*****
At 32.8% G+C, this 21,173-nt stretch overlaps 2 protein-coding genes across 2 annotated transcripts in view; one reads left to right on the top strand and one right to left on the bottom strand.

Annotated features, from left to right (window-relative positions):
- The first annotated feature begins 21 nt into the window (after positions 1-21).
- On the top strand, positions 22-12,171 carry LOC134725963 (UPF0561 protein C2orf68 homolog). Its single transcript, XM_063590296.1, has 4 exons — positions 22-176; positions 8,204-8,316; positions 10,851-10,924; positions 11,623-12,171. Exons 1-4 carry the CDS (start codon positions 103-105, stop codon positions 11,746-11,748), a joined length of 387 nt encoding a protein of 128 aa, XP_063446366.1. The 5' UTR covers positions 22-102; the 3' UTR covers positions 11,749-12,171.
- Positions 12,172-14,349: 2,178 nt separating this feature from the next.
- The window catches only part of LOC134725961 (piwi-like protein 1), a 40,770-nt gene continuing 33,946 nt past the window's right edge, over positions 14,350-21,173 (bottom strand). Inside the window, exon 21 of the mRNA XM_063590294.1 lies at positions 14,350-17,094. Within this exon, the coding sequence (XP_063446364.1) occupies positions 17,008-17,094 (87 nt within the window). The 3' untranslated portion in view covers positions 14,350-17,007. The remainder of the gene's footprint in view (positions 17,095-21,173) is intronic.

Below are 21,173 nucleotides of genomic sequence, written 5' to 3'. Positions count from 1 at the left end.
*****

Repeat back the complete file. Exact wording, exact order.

At 32.8% G+C, this 21,173-nt stretch overlaps 2 protein-coding genes across 2 annotated transcripts in view; one reads left to right on the top strand and one right to left on the bottom strand.

Annotated features, from left to right (window-relative positions):
- The first annotated feature begins 21 nt into the window (after positions 1-21).
- On the top strand, positions 22-12,171 carry LOC134725963 (UPF0561 protein C2orf68 homolog). Its single transcript, XM_063590296.1, has 4 exons — positions 22-176; positions 8,204-8,316; positions 10,851-10,924; positions 11,623-12,171. Exons 1-4 carry the CDS (start codon positions 103-105, stop codon positions 11,746-11,748), a joined length of 387 nt encoding a protein of 128 aa, XP_063446366.1. The 5' UTR covers positions 22-102; the 3' UTR covers positions 11,749-12,171.
- Positions 12,172-14,349: 2,178 nt separating this feature from the next.
- The window catches only part of LOC134725961 (piwi-like protein 1), a 40,770-nt gene continuing 33,946 nt past the window's right edge, over positions 14,350-21,173 (bottom strand). Inside the window, exon 21 of the mRNA XM_063590294.1 lies at positions 14,350-17,094. Within this exon, the coding sequence (XP_063446364.1) occupies positions 17,008-17,094 (87 nt within the window). The 3' untranslated portion in view covers positions 14,350-17,007. The remainder of the gene's footprint in view (positions 17,095-21,173) is intronic.

Below are 21,173 nucleotides of genomic sequence, written 5' to 3'. Positions count from 1 at the left end.